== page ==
Archive for the ‘mobile phones’ Category

Sony satio: overall a slight disappointment

December 26, 2009

Overall Sony Satio is a slight disappointment. It’s not that it’s a bad phone or a failure altogether. And it’s not that it doesn’t have some good points:

  • The camera is no SLR or Lumix but the power it packs in such a small factor is great.
  • The GPS is great. Extremely quick to get and retain a fix and a joy to use with the large-ish 640*360 screen
  • The Internet browser can play embedded youtube videos
  • The music collection functions seem great. The heritage of the W series allows the Satio to just shine here.
  • Technology shitload: 12MP camera, FM radio, an excellent GPS, WiFi, Bluetooth, HSxPA. The only phone that packs a similar amount of technology is probably the N900.

So what’s not to like? Quite a few actually:

  • The battery life sucks. I jokingly compared it to the iPhone but it’s worse.
  • The resistive touch screen. I’ve read some reviews swearing that you can’t tell the difference. They’re lying. You can. Even these reviews admit so much, when they claim that sometimes you need a stylus and/or exert more pressure.
  • The on screen qwerty keyboard: forget it. Don’t even try it. The onscreen numpad keyboard is the only thing that works. At least without a stylus (no it’s 2009; I will not use one).
  • The browser (1): the touch interface is a small pain to use for scrolling in most applications but a HUGE one when it comes to the browser. I’ve lost count of how many times I’ve had to enter the page overview mode just to be able to scroll down.
  • The browser (2): it may be a full HTML browser but it falls short. My corporate webmail doesn’t work with it, facebook mobile seems to just crash it (after working for just one time).
  • The UI: while Sony has evidently done a lot of work adding their own shell over Symbian, it’s still Symbian. And their own shell is not that good compared to Sense UI or even the default UI of Android and iPhone (wtf only 8 application shortcuts?). And by the way, if something is not in the default UI, good luck finding it.
  • The operating system: I don’t know and don’t care if it’s a poor one, but Symbian has aged and contrary to a good wine has not aged well. It feels sluggish, slow and as if it was hacked to allow for a touch user interface.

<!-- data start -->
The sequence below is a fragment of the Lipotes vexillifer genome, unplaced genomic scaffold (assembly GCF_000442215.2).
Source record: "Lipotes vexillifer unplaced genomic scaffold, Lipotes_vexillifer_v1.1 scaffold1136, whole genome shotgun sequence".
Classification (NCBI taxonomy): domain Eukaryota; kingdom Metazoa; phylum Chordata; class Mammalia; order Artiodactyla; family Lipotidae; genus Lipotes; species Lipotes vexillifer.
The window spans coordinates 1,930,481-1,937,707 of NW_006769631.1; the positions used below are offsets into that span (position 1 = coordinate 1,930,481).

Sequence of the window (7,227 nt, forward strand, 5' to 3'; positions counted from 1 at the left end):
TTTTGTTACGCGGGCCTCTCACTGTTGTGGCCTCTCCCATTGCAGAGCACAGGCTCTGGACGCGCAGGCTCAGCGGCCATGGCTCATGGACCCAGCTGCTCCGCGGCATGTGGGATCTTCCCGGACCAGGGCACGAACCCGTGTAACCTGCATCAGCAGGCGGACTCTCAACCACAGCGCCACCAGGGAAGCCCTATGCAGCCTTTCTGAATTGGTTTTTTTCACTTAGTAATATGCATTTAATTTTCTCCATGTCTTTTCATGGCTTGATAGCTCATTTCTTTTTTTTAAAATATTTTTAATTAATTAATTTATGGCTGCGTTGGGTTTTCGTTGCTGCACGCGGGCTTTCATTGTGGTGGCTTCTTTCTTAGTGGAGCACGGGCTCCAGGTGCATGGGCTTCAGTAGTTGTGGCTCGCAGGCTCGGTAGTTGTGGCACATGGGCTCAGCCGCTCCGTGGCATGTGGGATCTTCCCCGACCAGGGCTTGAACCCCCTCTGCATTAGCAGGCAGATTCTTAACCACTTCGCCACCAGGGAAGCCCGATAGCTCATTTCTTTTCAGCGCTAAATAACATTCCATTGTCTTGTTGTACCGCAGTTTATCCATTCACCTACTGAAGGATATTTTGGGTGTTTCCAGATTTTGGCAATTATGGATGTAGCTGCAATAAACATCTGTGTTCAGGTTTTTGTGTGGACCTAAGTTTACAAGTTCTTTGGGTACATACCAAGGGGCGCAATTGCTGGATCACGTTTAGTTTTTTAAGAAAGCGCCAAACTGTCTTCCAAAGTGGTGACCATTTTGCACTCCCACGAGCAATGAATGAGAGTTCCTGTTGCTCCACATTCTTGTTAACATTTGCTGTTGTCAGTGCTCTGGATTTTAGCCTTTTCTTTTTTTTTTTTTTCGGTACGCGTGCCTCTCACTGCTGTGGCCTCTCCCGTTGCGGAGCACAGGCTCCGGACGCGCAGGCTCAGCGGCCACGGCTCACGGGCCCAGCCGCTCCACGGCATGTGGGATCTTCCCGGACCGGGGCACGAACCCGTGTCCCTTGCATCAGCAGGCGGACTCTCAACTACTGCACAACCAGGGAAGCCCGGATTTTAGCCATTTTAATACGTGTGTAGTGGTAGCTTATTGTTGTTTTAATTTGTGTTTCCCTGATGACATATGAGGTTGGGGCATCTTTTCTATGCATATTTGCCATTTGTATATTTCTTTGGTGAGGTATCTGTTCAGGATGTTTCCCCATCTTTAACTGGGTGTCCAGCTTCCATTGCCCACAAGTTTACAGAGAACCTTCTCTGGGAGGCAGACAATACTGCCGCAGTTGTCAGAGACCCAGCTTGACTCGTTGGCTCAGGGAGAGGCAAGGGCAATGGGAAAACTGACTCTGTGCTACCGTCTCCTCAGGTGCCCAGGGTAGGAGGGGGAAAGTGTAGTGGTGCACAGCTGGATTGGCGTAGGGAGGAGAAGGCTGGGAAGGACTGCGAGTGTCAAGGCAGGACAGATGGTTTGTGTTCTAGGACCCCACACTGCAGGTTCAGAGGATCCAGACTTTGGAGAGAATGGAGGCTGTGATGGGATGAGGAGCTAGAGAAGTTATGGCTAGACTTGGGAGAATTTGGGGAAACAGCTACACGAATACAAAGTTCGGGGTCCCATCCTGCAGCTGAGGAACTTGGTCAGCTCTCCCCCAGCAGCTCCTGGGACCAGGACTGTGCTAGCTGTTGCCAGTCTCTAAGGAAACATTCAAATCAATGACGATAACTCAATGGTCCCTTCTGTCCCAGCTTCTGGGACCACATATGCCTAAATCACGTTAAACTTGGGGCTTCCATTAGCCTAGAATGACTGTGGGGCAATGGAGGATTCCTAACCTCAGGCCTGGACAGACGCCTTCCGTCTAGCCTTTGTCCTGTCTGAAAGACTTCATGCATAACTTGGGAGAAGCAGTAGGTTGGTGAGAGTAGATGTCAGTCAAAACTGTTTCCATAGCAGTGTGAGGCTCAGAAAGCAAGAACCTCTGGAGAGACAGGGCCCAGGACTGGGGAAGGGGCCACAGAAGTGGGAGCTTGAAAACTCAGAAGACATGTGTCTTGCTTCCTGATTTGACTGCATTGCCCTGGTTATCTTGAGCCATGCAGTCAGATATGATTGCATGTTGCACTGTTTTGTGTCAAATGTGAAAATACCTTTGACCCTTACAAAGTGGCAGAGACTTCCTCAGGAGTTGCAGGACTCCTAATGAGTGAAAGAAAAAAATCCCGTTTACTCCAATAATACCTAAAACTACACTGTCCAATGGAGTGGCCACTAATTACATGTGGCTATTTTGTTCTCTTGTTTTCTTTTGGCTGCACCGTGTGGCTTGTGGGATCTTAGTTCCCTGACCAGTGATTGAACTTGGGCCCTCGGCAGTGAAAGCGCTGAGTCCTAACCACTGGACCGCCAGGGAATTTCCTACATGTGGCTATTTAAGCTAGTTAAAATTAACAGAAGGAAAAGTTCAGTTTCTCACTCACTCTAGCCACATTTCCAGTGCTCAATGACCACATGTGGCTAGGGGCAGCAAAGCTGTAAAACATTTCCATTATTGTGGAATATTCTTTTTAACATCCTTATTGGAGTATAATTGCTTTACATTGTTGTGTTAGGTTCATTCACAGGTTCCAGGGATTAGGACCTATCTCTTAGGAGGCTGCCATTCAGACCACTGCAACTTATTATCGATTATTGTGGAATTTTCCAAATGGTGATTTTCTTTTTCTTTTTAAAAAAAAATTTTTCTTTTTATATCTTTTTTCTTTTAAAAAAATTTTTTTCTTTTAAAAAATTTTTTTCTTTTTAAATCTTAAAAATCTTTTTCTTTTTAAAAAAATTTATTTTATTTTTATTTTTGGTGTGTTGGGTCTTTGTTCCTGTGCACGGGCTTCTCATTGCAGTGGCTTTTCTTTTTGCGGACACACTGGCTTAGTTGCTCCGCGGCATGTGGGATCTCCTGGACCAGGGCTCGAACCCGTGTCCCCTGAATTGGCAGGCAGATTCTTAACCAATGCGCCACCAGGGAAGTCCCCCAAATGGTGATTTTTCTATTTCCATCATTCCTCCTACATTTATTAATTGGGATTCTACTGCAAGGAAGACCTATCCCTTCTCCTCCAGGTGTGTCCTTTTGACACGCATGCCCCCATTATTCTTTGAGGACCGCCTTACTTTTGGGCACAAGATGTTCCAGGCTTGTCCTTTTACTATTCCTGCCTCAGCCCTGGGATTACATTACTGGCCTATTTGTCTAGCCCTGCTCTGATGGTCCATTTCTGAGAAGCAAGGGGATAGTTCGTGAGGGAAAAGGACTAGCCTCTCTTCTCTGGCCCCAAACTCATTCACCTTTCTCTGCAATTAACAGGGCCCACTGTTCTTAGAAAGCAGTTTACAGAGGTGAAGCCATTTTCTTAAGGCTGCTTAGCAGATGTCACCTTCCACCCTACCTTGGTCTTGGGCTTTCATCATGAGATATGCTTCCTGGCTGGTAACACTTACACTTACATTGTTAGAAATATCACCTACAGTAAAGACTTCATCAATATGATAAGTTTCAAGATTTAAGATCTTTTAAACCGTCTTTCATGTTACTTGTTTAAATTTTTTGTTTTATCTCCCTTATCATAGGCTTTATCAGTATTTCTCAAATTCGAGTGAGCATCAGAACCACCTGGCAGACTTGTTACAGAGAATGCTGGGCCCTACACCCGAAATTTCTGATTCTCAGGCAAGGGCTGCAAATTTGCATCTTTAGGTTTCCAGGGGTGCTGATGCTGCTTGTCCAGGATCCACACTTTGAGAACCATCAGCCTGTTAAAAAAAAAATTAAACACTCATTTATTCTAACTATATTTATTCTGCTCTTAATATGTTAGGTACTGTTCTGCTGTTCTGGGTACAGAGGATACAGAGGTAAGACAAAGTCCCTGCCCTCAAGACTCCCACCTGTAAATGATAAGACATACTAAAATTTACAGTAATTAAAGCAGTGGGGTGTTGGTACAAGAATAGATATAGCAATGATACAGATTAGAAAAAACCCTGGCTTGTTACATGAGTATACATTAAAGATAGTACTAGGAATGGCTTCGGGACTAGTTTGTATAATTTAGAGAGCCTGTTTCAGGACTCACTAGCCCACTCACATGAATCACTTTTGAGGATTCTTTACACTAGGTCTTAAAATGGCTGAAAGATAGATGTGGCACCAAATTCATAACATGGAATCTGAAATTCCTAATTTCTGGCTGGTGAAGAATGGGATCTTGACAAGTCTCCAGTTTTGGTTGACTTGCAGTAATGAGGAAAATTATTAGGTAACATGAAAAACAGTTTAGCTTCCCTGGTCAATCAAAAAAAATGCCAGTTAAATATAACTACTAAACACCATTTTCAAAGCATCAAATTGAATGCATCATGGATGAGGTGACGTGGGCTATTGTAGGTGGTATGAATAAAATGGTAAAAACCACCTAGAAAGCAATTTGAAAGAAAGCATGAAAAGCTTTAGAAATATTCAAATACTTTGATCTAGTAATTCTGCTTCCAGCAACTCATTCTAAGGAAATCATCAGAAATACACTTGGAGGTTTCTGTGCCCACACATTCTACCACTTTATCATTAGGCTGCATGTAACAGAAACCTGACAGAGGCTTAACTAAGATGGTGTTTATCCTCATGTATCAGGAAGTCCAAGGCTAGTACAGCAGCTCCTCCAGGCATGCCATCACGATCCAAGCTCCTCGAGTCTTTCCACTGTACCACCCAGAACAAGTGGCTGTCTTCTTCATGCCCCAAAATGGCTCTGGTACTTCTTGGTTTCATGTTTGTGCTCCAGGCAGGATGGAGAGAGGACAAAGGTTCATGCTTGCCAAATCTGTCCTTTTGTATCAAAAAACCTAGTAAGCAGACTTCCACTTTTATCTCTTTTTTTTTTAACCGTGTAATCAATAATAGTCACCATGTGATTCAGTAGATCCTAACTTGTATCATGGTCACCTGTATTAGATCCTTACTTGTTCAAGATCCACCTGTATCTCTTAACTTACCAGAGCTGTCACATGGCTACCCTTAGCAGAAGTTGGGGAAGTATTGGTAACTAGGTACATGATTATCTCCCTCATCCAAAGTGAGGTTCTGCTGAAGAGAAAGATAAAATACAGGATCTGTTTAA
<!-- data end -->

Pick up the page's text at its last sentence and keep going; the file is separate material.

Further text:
• Headset: Sony Ericssson seemed to be able to cram a shitload of technology in a quite small form factor but not an audio jack. A pity.
  • Application store: no, there isn’t any. No the Play Now arena is not even a poor excuse of an application store (though you can add support for the Nokia Ovi store and partially alleviate this problem)

So should you buy one? Well it depends. If you just need a convergent device, something that packs everything and the kitchen sync (media station, camera, GPS, radio, wireless, a browser and a phone) and for some of them does way better than the competition, yes you should. If you are looking for a smartphone though, don’t. Go buy an Android or an iPhone instead. Having played with the Satio, the N97 and the 5800 I am pretty confident that Symbian, at least in its current 5th edition, is not suitable for this generation’s smartphones. It’s just too bad that Nokia didn’t realize this earlier.

Sony satio: epic sync fail (almost)

December 25, 2009

From a first impressions perspective, Sony satio didn’t dissapoint. That said the trend didn’t continue.

A phone should be foremost a phone. So instead of rubbing the GPS or trying to figure out if the Satio is an excellent music station like the rest of the W series I hooked up the USB cable, mounted it as a USB storage device, downloaded the Sony Ericsson software, installed it to my Vista workstation, restarted for good measure, removed the USB cable, hooked it up again, selected PC suite mode and …


I think I wasted something like 3 hours trying to get my Satio to sync its contacts with Outlook with little luck. It was a funny little experience:

  • Connecting the phone in USB storage mode was not only a success, but the PC Suite successfully detected the phone as connected in USB storage mode (and prompted me to reconnect in PC suite mode)
  • Connecting the phone with Bluetooth resulted in the PC suite successfully indicating the phone as connected and allowed me to setup an Internet connection through the phone

Still, syncing my contacts remained an impossible task. Syncing contacts over Bluetooth didn’t work and the USB PC Suite connection failed altogether. Using MyPhoneExplorer (suggested by @poetic_justice) was similarly disappointing, failing with similar symptoms: the phone was not recongnizable via USB, and while it did seem to work via Bluetooth (I was even able to see things like latest calls) contacts sync continued to fail. Restarting windows a couple of times for good measure didn’t help. Blaming my Vista laptop didnt’ help, since things failed similarly with my Vista and Windows 7 workstations at home. And thus I had ended up with a 500€ Symbian PDA that was of little use as a phone.

When all else fails, flash a firmware upgrade (slightly paraphrasing @gmavrikas)

Having nothing to lose I followed the above sound advice. The firmware upgrade worked like a charm, as with every other thing except the contacts sync. I then tried to sync again, not really expecting much and in a typical Christmas spirit I exclaimed:

Now I have a phone. HO-HO-HO

Still it had been a severely disappointing experience. Syncing your contacts to a new mobile phone should be a straightforward painless experience, not one that brings out such strong emotions [1][2][3][4][5][6][7] and definitely not one that required a firmware upgrade.

P.S. Thankfully I didn’t pay for the damn thing. But that is a different story.